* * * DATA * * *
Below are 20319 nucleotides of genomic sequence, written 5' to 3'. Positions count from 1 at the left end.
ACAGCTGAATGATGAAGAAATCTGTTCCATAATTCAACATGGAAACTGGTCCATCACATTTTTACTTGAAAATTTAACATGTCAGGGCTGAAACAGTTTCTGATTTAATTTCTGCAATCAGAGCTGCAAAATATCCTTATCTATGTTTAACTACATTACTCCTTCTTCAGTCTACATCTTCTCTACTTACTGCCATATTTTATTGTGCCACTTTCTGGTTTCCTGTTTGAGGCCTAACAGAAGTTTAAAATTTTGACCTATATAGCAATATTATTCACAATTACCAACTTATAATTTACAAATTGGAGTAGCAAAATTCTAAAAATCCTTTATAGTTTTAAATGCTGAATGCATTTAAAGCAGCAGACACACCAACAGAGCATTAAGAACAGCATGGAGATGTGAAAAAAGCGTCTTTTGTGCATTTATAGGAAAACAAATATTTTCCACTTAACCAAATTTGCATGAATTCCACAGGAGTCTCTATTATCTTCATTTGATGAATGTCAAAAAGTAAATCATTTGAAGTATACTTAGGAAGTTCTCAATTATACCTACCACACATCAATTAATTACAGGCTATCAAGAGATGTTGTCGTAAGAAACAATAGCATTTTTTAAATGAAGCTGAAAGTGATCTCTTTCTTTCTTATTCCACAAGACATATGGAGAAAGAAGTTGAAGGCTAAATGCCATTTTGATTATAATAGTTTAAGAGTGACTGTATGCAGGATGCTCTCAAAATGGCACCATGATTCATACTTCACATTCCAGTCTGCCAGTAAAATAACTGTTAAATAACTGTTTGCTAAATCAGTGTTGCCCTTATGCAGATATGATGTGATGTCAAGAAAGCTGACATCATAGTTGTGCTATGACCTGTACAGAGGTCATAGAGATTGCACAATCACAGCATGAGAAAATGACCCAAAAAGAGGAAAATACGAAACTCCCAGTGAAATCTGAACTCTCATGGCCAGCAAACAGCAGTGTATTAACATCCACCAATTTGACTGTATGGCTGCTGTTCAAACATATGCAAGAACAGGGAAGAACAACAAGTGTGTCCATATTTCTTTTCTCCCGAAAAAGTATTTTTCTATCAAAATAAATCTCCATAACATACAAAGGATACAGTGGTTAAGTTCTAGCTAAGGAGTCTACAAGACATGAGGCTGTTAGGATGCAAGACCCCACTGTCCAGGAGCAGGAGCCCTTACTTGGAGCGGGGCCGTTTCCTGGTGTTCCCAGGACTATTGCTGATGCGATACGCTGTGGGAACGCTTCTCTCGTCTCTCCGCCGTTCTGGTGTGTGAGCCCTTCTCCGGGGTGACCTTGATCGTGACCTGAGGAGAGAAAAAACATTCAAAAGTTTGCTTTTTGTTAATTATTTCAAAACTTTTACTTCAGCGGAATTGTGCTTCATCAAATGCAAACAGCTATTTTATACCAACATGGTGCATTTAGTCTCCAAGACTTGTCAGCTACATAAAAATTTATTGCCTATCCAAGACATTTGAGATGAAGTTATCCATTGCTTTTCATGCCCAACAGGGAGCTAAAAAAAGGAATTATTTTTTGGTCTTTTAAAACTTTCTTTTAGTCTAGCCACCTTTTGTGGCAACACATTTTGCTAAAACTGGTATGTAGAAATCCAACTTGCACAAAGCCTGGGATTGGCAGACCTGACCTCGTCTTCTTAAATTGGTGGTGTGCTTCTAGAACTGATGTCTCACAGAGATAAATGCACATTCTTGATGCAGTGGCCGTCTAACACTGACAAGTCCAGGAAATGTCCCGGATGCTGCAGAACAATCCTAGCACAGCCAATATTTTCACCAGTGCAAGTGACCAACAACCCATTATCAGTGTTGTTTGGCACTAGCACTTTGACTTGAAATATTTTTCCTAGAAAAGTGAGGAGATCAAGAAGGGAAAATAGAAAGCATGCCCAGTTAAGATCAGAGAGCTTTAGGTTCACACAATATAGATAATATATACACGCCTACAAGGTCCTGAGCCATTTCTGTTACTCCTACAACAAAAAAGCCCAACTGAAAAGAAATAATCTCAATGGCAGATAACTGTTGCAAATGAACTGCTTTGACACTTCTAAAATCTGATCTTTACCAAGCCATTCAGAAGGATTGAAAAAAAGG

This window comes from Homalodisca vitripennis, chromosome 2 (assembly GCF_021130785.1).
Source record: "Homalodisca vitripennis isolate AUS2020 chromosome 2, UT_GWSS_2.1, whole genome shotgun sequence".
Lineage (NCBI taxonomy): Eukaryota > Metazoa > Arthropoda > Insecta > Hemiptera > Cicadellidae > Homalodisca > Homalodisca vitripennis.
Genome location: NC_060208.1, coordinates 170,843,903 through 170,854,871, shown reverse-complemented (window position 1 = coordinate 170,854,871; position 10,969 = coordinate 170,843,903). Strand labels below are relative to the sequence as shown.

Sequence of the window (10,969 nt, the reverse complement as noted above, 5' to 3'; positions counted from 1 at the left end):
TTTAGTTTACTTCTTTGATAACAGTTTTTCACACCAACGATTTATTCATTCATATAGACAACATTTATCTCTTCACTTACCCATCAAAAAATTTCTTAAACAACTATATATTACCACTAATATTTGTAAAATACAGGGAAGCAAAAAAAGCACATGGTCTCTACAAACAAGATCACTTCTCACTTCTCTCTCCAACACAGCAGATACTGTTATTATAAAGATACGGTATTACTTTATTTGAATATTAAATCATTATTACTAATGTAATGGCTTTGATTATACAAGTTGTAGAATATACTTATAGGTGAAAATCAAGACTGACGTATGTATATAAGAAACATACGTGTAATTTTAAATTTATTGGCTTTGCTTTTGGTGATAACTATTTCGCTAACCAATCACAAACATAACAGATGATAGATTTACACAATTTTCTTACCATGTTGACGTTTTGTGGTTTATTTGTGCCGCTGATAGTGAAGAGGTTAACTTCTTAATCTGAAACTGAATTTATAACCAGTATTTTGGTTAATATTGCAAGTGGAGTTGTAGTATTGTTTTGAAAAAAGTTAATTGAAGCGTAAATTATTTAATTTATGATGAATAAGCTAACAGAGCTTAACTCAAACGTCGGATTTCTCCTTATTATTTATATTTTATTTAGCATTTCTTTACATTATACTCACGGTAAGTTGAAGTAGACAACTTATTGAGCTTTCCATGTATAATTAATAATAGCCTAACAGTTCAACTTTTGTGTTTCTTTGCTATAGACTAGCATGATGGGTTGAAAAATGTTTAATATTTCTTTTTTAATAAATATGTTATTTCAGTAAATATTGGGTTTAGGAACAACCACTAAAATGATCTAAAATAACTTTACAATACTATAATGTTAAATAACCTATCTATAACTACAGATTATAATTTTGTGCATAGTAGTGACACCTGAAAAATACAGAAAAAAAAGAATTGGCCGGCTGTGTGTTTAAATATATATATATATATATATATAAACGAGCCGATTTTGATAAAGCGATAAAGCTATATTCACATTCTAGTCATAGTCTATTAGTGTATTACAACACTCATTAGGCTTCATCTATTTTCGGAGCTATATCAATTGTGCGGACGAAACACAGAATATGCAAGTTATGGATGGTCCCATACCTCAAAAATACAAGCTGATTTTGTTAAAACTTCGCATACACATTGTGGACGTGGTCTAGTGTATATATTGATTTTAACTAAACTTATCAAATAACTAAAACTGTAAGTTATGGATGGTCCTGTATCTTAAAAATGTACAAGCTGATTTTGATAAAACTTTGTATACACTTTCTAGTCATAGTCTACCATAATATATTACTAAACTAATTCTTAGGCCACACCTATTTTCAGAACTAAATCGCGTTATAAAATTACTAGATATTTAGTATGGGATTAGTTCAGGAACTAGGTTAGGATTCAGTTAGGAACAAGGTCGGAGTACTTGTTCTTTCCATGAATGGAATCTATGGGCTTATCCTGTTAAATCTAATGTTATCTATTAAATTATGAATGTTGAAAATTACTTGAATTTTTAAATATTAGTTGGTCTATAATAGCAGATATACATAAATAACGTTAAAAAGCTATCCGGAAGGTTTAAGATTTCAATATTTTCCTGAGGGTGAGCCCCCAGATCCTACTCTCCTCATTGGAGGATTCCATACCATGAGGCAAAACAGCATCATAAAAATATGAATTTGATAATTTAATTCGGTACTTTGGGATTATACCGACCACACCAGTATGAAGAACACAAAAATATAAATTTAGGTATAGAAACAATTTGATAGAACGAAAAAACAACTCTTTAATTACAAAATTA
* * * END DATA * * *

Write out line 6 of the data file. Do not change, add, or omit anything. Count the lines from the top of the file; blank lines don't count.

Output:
Genome location: NC_060208.1, coordinates 170,843,903 through 170,854,871, shown reverse-complemented (window position 1 = coordinate 170,854,871; position 10,969 = coordinate 170,843,903). Strand labels below are relative to the sequence as shown.